There is another sequoia species (not to be confused with Giant Sequoia) that is quite remarkable: the Coast Redwood [wiki] (Sequoia sempervirens), the tallest trees in the world.
The reigning champion is a tree called Hyperion in the Redwood National Park, identified by researcher Chris Atkins and amateur naturalist Michael Taylor in 2006. Measuring over 379 feet (
155.6 115 m) tall, Hyperion beat out the previous record holder Stratosphere Giant [wiki] in the Humboldt Redwoods State Park (at 370 feet / 112.8 m).
The scientists aren’t talking about the exact location of Hyperion: the terrain is difficult, and they don’t want a rush of visitors to come and trample the tree’s root system.
[Image: The Stratosphere Giant – still an impressive specimen, previously the world’s tallest tree until dethroned by Hyperion in 2006.]
That’s not all that’s amazing about the Coast Redwood: there are four giant California redwoods big enough that you can drive your car through them!
The most famous of the drive-through trees is the Chandelier Tree [wiki] in Leggett, California. It’s a 315 foot tall redwood tree, with a 6 foot wide by 9 foot tall hole cut through its base in the 1930s.
Chandelier Tree. (Image credit: hlh-abg )
(Image credit: Humpalumpa )
Giant Sequoias [wiki] (Sequoiadendron giganteum), which only grow in Sierra Nevada, California, are the world’s biggest trees (in terms of volume). The biggest is General Sherman [wiki] in the Sequoia National Park – one behemoth of a tree at 275 feet (83.8 m), over 52,500 cubic feet of volume (1,486 m³), and over 6000 tons in weight.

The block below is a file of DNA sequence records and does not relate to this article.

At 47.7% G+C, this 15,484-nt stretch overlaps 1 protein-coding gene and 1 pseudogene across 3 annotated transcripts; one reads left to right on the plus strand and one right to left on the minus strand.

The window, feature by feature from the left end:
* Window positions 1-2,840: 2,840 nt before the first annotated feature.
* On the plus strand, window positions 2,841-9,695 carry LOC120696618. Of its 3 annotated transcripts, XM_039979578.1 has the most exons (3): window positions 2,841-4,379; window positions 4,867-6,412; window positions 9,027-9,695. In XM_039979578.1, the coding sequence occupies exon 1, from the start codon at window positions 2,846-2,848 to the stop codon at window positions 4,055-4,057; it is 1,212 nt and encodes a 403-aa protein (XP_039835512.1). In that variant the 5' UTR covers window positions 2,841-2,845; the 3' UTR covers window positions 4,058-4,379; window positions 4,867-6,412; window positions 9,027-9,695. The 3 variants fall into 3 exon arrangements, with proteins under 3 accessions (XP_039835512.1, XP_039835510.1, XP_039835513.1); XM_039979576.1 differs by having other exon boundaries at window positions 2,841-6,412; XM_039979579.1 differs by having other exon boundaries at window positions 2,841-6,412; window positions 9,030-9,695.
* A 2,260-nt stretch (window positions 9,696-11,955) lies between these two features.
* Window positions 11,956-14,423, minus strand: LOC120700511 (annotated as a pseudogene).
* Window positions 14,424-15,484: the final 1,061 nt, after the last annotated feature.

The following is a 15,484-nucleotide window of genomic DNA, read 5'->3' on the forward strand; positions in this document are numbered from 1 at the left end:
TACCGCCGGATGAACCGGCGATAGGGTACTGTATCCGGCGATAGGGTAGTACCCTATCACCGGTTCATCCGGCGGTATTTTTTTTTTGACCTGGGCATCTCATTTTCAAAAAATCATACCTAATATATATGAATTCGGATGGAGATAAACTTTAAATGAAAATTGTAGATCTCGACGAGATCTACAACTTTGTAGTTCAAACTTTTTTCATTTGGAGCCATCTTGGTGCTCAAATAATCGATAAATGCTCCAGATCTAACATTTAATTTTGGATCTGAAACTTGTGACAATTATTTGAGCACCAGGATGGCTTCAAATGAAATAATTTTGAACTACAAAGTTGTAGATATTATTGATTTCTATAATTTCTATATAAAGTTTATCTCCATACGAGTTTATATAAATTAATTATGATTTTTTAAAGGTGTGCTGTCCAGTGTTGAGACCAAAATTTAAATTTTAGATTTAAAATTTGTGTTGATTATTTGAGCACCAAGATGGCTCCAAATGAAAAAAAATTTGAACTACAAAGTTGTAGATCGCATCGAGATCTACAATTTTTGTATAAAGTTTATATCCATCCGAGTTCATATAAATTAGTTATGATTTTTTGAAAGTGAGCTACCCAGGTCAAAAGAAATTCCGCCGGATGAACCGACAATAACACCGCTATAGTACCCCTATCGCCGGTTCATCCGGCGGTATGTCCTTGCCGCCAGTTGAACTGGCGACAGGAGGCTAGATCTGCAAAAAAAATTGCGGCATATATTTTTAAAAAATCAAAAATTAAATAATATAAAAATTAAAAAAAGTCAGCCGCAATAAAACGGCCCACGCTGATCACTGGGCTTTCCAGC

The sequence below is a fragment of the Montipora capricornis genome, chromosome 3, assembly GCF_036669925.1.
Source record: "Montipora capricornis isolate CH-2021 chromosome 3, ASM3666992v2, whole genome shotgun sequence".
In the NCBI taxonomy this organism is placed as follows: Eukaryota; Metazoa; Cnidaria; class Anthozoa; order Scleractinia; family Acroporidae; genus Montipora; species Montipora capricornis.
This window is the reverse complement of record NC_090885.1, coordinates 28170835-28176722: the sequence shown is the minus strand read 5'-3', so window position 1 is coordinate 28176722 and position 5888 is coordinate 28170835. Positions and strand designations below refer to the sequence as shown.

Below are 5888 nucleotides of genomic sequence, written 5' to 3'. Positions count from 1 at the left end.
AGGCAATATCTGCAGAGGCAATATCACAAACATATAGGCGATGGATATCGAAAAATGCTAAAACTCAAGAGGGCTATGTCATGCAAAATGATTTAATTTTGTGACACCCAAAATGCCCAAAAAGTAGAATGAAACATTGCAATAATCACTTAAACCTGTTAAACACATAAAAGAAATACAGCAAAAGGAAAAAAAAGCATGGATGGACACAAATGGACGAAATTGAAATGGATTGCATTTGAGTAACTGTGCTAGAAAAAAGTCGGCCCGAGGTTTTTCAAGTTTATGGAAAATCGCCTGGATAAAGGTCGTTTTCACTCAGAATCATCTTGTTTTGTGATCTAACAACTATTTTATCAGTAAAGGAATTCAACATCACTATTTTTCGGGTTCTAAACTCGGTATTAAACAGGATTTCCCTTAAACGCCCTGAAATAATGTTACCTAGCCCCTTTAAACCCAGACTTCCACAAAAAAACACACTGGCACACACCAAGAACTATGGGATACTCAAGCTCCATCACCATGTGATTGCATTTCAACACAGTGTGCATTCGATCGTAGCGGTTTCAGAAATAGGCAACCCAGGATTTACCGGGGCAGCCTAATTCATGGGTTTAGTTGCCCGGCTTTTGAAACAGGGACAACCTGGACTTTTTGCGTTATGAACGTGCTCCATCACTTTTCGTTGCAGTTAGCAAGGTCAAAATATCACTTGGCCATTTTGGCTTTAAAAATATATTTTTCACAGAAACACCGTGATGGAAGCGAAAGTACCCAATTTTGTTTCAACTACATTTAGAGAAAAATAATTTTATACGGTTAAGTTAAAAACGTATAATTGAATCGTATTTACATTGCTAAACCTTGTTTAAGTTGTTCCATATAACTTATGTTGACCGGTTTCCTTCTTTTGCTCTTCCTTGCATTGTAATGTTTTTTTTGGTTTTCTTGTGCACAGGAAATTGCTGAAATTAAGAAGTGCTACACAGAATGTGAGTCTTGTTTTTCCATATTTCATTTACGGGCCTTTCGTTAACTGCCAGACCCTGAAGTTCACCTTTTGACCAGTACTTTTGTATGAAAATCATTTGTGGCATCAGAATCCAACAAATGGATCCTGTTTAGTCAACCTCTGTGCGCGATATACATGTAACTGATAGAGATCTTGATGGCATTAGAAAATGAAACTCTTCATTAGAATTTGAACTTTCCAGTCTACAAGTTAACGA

General Sherman is approximately 2,200 years old – and each year, the tree adds enough wood to make a regular 60-foot tall tree. It’s no wonder that naturalist John Muir said “The Big Tree is Nature’s forest masterpiece, and so far as I know, the greatest of living things.”
For over a century there was a fierce competition for the title of the largest tree: besides General Sherman, there is General Grant [wiki] at King’s Canyon National Park, which actually has a
larger circumference (107.5 feet / 32.77 m vs. Sherman’s 102.6 feet / 31.27 m).
In 1921, a team of surveyors carefully measured the two
giants – with their data, and according to the complex American Forestry Association system of judging a tree, General Grant should have been award the title of largest tree – however, to simplify the matter, it was later determined that in this case, volume, not point system, should be the determining factor.
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As a hobby, bean farmer Axel Erlandson [wiki] shaped trees – he pruned, bent, and grafted trees into fantastic shapes and called them “Circus Trees.” For example, to make this “Basket Tree” arborsculpture, Erlandson planted six sycamore trees in a circle and then grafted them together to form the diamond patterns.
Basket Tree (Image credit: jpeepz )
The two-legged tree (Image credit: Vladi22, Wikipedia)
Ladder tree (Image credit: Arborsmith)
Axel Erlandson underneath one of his arborsculpture (Image credit: Wilma Erlandson, Cabinet Magazine)
Erlandson was very secretive and refused to reveal his methods on how to grow the Circus Trees (he even carried out his graftings behind screens to protect against spies!) and carried the secrets to his grave.
The trees were later bought by millionaire Michael Bonfante, who transplanted them to his amusement park Bonfante Gardens in Gilroy in 1985.